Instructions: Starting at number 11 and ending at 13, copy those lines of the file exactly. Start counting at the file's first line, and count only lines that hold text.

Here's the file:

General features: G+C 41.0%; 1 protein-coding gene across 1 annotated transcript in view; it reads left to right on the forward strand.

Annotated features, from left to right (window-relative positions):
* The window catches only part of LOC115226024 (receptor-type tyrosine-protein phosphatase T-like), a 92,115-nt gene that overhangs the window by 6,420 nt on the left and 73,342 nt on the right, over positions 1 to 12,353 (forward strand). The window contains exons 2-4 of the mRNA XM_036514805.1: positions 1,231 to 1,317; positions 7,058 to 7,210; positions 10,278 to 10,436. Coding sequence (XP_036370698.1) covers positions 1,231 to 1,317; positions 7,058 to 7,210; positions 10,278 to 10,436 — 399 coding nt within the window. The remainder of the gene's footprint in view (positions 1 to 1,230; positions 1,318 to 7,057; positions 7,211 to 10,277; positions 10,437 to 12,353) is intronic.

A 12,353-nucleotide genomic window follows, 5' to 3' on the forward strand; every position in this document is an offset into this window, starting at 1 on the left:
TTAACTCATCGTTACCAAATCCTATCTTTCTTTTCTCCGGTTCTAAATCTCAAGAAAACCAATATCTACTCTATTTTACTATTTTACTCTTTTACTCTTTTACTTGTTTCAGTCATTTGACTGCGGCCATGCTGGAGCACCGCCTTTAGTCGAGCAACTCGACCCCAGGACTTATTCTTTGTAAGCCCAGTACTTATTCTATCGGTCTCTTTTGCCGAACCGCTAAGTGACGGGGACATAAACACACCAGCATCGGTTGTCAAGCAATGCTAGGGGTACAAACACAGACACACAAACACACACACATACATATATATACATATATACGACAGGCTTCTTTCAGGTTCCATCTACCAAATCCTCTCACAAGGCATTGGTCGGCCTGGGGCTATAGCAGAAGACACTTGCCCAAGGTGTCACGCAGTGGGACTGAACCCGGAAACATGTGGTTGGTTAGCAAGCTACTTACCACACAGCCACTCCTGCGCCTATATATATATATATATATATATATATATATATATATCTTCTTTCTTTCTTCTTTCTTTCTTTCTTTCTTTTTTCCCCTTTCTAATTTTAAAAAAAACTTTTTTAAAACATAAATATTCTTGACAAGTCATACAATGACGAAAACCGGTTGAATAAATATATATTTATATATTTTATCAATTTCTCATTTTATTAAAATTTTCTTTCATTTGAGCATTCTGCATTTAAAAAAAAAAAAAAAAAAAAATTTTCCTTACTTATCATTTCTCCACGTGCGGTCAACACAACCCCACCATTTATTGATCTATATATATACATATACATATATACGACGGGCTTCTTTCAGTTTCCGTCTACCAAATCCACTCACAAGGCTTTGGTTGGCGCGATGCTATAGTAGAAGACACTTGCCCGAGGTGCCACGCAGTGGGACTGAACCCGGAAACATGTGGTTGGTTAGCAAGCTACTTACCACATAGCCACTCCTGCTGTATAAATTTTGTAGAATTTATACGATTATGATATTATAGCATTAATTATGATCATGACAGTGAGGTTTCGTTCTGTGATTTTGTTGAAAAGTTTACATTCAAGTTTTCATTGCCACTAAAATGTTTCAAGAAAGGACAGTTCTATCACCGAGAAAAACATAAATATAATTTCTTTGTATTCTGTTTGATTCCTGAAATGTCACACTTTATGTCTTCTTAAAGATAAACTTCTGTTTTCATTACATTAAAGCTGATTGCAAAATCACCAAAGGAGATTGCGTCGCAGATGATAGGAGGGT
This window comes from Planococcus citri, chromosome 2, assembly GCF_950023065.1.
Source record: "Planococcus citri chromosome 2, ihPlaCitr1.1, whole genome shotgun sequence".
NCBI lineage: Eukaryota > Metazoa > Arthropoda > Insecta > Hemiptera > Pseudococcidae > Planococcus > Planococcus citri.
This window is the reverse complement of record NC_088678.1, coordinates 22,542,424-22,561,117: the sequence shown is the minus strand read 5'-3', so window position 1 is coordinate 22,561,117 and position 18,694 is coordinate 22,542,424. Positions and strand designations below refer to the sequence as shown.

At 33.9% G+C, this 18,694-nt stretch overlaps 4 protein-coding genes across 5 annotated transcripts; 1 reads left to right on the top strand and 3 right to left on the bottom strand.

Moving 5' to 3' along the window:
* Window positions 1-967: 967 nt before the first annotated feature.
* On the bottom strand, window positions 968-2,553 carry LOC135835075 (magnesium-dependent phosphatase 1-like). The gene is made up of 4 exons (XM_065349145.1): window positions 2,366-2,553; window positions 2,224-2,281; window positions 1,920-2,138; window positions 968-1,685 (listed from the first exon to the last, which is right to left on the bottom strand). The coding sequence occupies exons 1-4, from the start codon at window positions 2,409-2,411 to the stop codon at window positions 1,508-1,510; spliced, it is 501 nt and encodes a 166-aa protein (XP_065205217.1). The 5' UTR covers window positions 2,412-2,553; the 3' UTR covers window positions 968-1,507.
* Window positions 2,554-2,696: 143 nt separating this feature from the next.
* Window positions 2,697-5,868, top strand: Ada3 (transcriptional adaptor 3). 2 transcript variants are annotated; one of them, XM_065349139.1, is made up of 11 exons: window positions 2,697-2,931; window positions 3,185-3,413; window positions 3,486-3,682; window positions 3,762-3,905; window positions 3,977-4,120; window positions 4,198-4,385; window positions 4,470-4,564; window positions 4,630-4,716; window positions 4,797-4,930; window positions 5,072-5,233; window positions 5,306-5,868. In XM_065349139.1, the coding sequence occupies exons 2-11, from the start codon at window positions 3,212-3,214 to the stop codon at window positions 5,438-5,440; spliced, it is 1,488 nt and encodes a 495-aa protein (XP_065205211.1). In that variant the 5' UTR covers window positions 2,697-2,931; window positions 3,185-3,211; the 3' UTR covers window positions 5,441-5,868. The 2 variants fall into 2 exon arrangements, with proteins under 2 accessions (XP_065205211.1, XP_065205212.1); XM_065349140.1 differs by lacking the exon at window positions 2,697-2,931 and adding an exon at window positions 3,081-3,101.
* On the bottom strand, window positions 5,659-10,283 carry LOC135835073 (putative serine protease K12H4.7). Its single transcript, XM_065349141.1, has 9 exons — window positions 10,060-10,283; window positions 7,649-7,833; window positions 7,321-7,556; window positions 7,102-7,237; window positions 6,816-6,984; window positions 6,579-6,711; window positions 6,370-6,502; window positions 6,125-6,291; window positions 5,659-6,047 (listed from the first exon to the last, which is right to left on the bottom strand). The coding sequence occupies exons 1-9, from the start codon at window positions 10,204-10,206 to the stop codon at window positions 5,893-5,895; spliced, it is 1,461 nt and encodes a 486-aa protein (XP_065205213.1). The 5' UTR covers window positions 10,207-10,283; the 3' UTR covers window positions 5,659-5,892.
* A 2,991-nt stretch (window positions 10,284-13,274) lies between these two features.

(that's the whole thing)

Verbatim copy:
Moving 5' to 3' along the window:
* Window positions 1-967: 967 nt before the first annotated feature.
* On the bottom strand, window positions 968-2,553 carry LOC135835075 (magnesium-dependent phosphatase 1-like). The gene is made up of 4 exons (XM_065349145.1): window positions 2,366-2,553; window positions 2,224-2,281; window positions 1,920-2,138; window positions 968-1,685 (listed from the first exon to the last, which is right to left on the bottom strand). The coding sequence occupies exons 1-4, from the start codon at window positions 2,409-2,411 to the stop codon at window positions 1,508-1,510; spliced, it is 501 nt and encodes a 166-aa protein (XP_065205217.1). The 5' UTR covers window positions 2,412-2,553; the 3' UTR covers window positions 968-1,507.